Taitano is uncertain about his future after college and hopes the economy gets to land him a job. “I have a couple of leads on some things I want to pursue,” he said.


Norielyn O’Connor, who worked as a teacher’s aide at a charter school, also did not qualify for the stimulus. “I've asked friends about why I didn’t receive a stimulus check. I think maybe because I'm still living with my parents and they claimed me as a dependent on their tax,” she said. “My job around that time wasn’t making enough for me to be considered independent. Some friends were saying I had to work there for a year or more to get a stimulus. A coworker at the same job said she didn’t receive a stimulus, too. We’re about the same age and her parents filed her as dependent.”


O’Connor lives with her parents, which makes it easier for her to save money. “I do help with groceries and paying my own gas,” she said.


Though 2020 has been challenging, O’Connor is hopeful 2021 will be better. She has accepted a job as a teacher at a private school. “I hope I can save more money compared to my old job. I need to think about emergencies and having healthcare.”


A retired educator, who requested anonymity, didn’t receive any cash relief as well, but she makes do with what she has— a vegetable garden. “It’s nice to rely on whatever you’ve planted to cook,” she said. “I have a lot of mongo beans and a bunch of Chaya and also some basil…My husband and I don’t qualify for a lot of the freebies from the government. It's ok, because there are others who are in need.”


College student Angela Camacho has received a relief check, which she spent to feed her family and take care of bills. “Before I even got the stimulus, I had to sell my brand-new MacBook laptop to keep up with my car payment. I wanted to cry, because it was the first ever laptop I bought for myself and I was using it for college. So for my classes now, I bought the cheapest laptop. It's not the best, but it’s enough to get the work done. It's not as fast as my MacBook and I miss it so much.”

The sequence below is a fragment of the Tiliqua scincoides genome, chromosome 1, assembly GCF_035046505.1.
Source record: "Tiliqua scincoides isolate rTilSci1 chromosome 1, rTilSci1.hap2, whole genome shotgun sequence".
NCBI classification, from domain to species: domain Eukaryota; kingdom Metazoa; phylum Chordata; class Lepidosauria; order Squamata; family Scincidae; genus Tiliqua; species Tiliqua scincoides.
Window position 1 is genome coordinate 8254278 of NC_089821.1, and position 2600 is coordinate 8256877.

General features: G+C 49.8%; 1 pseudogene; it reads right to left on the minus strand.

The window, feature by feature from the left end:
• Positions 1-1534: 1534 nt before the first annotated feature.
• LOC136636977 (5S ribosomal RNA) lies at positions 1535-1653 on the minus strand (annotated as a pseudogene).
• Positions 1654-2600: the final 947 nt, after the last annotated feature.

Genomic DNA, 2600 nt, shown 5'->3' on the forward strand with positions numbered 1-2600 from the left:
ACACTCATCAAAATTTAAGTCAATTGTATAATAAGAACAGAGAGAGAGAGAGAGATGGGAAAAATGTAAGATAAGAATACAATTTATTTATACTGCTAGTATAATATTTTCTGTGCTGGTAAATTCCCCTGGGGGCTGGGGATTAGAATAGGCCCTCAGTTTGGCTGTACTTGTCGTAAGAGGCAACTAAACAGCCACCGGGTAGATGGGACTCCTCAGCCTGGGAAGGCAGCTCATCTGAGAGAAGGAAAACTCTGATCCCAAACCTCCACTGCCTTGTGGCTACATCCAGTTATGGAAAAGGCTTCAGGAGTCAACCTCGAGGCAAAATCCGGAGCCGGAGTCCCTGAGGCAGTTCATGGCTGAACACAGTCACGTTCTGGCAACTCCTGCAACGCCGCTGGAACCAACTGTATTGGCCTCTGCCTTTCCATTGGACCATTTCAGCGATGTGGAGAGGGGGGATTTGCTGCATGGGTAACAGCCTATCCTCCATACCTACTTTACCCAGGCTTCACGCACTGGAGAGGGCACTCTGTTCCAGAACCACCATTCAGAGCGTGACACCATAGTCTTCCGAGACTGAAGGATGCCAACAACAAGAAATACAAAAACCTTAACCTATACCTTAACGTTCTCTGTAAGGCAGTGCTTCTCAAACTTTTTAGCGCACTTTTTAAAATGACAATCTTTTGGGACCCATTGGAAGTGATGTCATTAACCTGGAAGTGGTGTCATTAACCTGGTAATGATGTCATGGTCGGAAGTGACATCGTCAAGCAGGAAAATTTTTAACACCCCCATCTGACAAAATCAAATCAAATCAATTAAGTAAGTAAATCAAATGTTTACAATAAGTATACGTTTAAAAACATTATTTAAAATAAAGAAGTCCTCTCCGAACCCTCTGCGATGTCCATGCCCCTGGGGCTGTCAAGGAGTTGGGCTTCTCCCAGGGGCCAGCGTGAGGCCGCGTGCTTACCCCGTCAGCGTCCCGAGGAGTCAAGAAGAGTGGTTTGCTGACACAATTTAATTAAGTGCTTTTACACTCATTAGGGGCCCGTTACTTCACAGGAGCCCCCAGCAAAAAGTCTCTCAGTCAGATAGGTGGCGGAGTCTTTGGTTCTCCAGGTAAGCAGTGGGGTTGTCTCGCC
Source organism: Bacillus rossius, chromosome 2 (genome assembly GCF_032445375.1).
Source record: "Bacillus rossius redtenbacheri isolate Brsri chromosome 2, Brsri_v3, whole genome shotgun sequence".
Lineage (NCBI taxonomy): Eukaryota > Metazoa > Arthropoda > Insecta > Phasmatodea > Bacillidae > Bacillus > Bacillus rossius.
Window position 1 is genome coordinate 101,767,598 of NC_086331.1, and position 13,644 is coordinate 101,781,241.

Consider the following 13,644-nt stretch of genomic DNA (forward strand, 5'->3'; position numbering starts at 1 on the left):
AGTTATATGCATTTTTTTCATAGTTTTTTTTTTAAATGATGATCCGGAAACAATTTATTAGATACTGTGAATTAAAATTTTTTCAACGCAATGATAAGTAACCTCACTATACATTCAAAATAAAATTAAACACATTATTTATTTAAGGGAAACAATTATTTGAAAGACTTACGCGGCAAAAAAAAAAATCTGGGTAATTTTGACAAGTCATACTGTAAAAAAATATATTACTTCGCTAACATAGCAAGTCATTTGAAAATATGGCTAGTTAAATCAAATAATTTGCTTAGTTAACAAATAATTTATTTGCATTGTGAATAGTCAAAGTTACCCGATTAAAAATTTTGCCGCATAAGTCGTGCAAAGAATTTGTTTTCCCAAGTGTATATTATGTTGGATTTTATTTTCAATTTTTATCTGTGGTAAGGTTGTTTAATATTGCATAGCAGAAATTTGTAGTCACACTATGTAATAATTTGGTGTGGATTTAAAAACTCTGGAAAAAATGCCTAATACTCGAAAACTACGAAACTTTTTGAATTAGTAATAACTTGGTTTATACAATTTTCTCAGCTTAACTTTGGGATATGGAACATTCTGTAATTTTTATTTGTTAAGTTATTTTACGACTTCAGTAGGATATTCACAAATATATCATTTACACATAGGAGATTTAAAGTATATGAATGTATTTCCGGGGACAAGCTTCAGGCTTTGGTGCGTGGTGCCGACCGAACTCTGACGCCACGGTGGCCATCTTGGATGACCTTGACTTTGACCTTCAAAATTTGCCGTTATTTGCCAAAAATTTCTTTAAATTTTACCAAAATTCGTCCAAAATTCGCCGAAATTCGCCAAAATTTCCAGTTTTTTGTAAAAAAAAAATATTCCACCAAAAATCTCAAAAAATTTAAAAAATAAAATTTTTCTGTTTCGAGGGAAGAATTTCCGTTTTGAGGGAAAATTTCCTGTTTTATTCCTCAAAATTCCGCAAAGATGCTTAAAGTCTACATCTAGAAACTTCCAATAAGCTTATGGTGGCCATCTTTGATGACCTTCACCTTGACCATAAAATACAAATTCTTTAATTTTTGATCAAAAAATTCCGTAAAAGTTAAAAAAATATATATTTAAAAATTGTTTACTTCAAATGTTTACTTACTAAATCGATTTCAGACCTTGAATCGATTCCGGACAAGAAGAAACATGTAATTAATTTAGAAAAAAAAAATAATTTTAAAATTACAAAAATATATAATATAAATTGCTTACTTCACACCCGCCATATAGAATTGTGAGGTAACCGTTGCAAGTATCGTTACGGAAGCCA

Camacho worked as an office clerk in a department store. She has been furloughed and was able to receive PUA checks. “I'm still considered employed, but I qualify for unemployment because I haven’t been working regular full-time hours. It's now just an on-call status,” she said.


With PUA money, she was able to buy her college textbooks. But she also had to share her PUA money with her sister, who she said is “also struggling.”


When the department store where she works closed during the first lockdown, Camacho worked for Grab and Grub delivery service to make ends meet.


“But with school, it was hard to concentrate on studying and work Grab and Grub,” she said. “Once I’m physically drained, my mental state is drained, too.”


Despite the setbacks, Camacho continues to stay grateful and sees this whole year as a learning experience. “One thing I learned was don’t wait until a crisis or a pandemic to get my life in order,” she said.